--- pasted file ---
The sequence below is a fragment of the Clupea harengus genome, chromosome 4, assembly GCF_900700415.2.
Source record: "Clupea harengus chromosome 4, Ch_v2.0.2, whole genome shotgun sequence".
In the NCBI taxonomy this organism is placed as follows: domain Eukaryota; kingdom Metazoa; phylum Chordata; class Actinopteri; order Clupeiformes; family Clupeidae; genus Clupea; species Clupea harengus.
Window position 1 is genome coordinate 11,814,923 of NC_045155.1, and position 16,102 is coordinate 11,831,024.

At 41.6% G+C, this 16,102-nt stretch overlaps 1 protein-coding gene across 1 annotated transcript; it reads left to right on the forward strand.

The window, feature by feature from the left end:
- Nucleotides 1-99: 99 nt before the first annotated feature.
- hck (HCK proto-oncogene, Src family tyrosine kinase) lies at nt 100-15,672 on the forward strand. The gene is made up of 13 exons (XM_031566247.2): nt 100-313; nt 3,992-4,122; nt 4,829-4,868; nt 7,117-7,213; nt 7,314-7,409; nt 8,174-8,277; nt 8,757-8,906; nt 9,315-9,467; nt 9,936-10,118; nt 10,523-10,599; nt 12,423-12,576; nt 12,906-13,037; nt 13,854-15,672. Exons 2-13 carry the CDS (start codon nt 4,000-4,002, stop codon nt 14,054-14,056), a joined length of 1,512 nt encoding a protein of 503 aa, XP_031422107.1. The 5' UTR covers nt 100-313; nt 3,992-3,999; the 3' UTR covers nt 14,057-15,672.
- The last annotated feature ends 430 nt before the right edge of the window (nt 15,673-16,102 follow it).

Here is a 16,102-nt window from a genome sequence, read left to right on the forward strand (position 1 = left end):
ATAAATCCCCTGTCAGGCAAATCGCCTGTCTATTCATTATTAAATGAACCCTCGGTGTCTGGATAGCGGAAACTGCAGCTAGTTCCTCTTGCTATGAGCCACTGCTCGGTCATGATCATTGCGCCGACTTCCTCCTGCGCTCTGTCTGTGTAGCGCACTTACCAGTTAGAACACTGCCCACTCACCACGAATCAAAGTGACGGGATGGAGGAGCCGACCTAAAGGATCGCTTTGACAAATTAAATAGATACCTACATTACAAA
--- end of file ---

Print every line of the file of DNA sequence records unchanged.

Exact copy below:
The sequence below is a fragment of the Clupea harengus genome, chromosome 4, assembly GCF_900700415.2.
Source record: "Clupea harengus chromosome 4, Ch_v2.0.2, whole genome shotgun sequence".
In the NCBI taxonomy this organism is placed as follows: domain Eukaryota; kingdom Metazoa; phylum Chordata; class Actinopteri; order Clupeiformes; family Clupeidae; genus Clupea; species Clupea harengus.
Window position 1 is genome coordinate 11,814,923 of NC_045155.1, and position 16,102 is coordinate 11,831,024.

At 41.6% G+C, this 16,102-nt stretch overlaps 1 protein-coding gene across 1 annotated transcript; it reads left to right on the forward strand.

The window, feature by feature from the left end:
- Nucleotides 1-99: 99 nt before the first annotated feature.
- hck (HCK proto-oncogene, Src family tyrosine kinase) lies at nt 100-15,672 on the forward strand. The gene is made up of 13 exons (XM_031566247.2): nt 100-313; nt 3,992-4,122; nt 4,829-4,868; nt 7,117-7,213; nt 7,314-7,409; nt 8,174-8,277; nt 8,757-8,906; nt 9,315-9,467; nt 9,936-10,118; nt 10,523-10,599; nt 12,423-12,576; nt 12,906-13,037; nt 13,854-15,672. Exons 2-13 carry the CDS (start codon nt 4,000-4,002, stop codon nt 14,054-14,056), a joined length of 1,512 nt encoding a protein of 503 aa, XP_031422107.1. The 5' UTR covers nt 100-313; nt 3,992-3,999; the 3' UTR covers nt 14,057-15,672.
- The last annotated feature ends 430 nt before the right edge of the window (nt 15,673-16,102 follow it).

Here is a 16,102-nt window from a genome sequence, read left to right on the forward strand (position 1 = left end):
ATAAATCCCCTGTCAGGCAAATCGCCTGTCTATTCATTATTAAATGAACCCTCGGTGTCTGGATAGCGGAAACTGCAGCTAGTTCCTCTTGCTATGAGCCACTGCTCGGTCATGATCATTGCGCCGACTTCCTCCTGCGCTCTGTCTGTGTAGCGCACTTACCAGTTAGAACACTGCCCACTCACCACGAATCAAAGTGACGGGATGGAGGAGCCGACCTAAAGGATCGCTTTGACAAATTAAATAGATACCTACATTACAAA